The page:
Loyola Chicago Med School DACA Recipient Attending State of the Union
BY ISN STAFF | January 30, 2018
Cesar Montelongo, a medical student at Loyola University Chicago’s Stritch School of Medicine who has temporary protected status under the Deferred Action for Childhood Arrivals (DACA) program, will attend President Trump’s State of the Union Address to Congress tonight at the U.S. Capitol as a guest of Senator Dick Durbin (D-IL). According to a list published by CNN, Cesar will be one of at least 22 DACA recipients invited by members of the U.S. House and Senate to hear President Trump’s speech in-person.Cesar was ten years old when his family came to the United States from Mexico and he grew up in New Mexico. Cesar graduated from high school with a GPA above 4.0 and was ranked third in his class. He came to Loyola Chicago’s Stritch School of Medicine after earning undergraduate degrees with honors in biology, microbiology, and Spanish with minors in chemistry and biochemistry, as well as a graduate degree in biology — all from the New Mexico State University. He is entering his third year of medical school and upon completion he will receive a medical degree and a doctorate degree in science. In November 2017, Senator Durbin shared Cesar’s story during debate on the floor of the U.S. Senate.
In 2014, Loyola’s Stritch School of Medicine became the first medical school in the country to publicly accept undocumented medical students. Citing their Jesuit mission regarding their acceptance of DACA students, the school notes it is the dignity or worth of persons calls the school to “steward the talents of qualified applicants rather than reject their contributions for arbitrary and arcane reasons,” and that social justice requires that school “foster the conditions for full participation in the community by all members of our community.”
“It’s very difficult to wake up every day and see the headlines telling me that my future may play out in any given manner and just having to think about what’s going to happen every single day.”– Cesar Montelongo Hernandez, a Dreamer in medical school https://t.co/hOo70pAxZY
— Ana Cabrera (@AnaCabrera) January 28, 2018
In July 2017, Senator Durbin co-introduced the Dream Act of 2017 with Senator Lindsey Graham (R-SC), bipartisan legislation that would allow immigrant students who grew up in the United States to earn lawful permanent residence and eventually American citizenship. The Dream Act includes a number of qualifications to obtain access to this path including: that they came to the U.S. as children, graduate from high school or obtain a GED, pursue higher education and work lawfully for at least three years or serve in the military, pass security and law enforcement background checks and pay an application fee, demonstrate proficiency in English language and knowledge of U.S. history, and have not committed a felony or other serious crime or pose a security threat to the United States.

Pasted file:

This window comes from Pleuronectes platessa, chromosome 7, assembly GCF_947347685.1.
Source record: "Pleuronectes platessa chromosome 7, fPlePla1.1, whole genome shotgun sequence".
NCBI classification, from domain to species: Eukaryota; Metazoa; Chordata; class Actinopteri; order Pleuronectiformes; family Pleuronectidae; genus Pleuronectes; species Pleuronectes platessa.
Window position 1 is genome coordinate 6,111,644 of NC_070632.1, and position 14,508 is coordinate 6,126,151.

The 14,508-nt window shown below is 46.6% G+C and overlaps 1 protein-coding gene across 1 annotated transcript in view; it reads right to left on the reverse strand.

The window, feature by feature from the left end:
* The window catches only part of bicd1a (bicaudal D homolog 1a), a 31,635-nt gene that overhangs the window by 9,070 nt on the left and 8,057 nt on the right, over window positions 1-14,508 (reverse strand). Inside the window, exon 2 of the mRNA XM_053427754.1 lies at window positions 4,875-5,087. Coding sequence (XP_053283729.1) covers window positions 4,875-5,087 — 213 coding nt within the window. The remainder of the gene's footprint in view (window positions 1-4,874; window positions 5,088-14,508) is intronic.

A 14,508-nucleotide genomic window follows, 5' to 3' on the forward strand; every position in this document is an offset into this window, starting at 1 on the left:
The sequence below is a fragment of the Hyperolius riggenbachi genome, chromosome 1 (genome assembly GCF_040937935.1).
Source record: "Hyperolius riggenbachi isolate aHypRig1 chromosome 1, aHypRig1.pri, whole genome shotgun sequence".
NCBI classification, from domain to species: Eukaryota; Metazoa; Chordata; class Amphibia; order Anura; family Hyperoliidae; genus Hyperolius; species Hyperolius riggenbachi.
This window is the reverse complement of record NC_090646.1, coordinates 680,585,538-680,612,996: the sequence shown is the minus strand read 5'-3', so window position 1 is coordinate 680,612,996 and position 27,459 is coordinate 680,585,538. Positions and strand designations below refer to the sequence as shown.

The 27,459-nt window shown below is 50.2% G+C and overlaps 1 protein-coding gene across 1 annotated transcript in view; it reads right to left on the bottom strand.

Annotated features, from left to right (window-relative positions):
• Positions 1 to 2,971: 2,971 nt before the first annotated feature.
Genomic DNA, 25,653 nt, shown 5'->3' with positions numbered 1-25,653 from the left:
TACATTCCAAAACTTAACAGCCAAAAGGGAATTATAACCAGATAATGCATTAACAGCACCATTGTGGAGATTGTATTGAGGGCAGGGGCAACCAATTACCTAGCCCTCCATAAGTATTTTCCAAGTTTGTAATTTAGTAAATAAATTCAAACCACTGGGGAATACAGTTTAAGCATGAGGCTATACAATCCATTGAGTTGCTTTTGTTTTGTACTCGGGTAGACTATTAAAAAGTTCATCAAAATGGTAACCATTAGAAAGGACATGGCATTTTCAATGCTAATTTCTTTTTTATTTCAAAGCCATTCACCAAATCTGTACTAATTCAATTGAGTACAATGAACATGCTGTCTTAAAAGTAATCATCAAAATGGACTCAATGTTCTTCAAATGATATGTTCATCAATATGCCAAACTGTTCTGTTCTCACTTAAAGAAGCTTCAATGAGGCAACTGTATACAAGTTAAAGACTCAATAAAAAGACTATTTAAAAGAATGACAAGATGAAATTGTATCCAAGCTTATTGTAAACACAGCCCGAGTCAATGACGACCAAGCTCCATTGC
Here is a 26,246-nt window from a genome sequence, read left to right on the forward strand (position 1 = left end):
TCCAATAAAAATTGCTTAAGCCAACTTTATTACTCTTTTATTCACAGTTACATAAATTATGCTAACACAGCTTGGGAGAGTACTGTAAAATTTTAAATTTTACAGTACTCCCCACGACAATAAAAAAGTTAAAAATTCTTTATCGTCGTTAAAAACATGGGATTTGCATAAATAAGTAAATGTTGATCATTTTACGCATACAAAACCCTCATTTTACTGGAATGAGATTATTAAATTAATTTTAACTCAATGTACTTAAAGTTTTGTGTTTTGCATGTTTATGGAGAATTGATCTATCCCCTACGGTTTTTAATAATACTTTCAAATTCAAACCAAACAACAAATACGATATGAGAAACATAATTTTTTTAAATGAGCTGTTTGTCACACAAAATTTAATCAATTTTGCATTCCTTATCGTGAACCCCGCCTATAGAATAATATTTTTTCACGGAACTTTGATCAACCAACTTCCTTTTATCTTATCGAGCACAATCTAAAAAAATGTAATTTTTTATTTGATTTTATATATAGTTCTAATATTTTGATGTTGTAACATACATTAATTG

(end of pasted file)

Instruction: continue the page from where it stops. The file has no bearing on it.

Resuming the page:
The Dream Act legislation would impact over 1 million people, including the estimated 800,000 DACA recipients who are living in limbo after the September 2017 decision by the Trump administration to terminate the DACA program on March 5, 2018. Since December 5, over 120 DACA recipients have lost their temporary status as it expired with no option to renew as the program is scaled down.
During tonight’s address, it is expected that President Trump will speak about the White House immigration proposal released last week. The proposal came on the heels of a brief government shutdown earlier this month as members of Congress debated whether to address the situation of DACA recipients.
While the President’s proposal includes a pathway to citizenship for an estimated 1.8 million young people, including DACA recipients and others who were eligible for DACA but did not apply, it also calls for $25 billion in border wall funding, the termination or serious restriction of legal immigration programs currently in place, including the family reunification program established by Congress in the 1960’s, and significant increases in border and enforcement officials that would allow the government to increase the detention and deportation in immigrant communities across the country.
Catholic leaders have been critical of the administration’s proposal thus far. Bill Canny, executive director of the U.S. Conference of Catholic Bishops Migration and Refugee Services Offices, told Catholic News Agency, “We don’t believe it’s the right time to take up all of these issues. Stay focused on the Dreamers – we know border security is an issue.”
“The White House proposal decimates the family immigration system and removes protections from asylum-seekers and unaccompanied children, among other harsh provisions,” said Kevin Appleby, Senior Director of the Catholic-based International Migration Policy Center for Migration Studies, in a recent article published by Catholic News Service. “The bishops and the Catholic community should be alarmed with the proposal, as it undermines core Catholic values of family unity and the protection of persons from persecution.”
Faith-based organizations, including the Ignatian Solidarity Network, continue to invite their networks to call for the passage of the Dream Act of 2017, because it does not pit one group of immigrants against another, recognizing that DACA recipients and other young people in similar situations are a unique population that should be addressed individually because they were brought to the U.S. as children.
Wishing Cesar Montelongo and his fellow colleagues happy times ahead. God bless.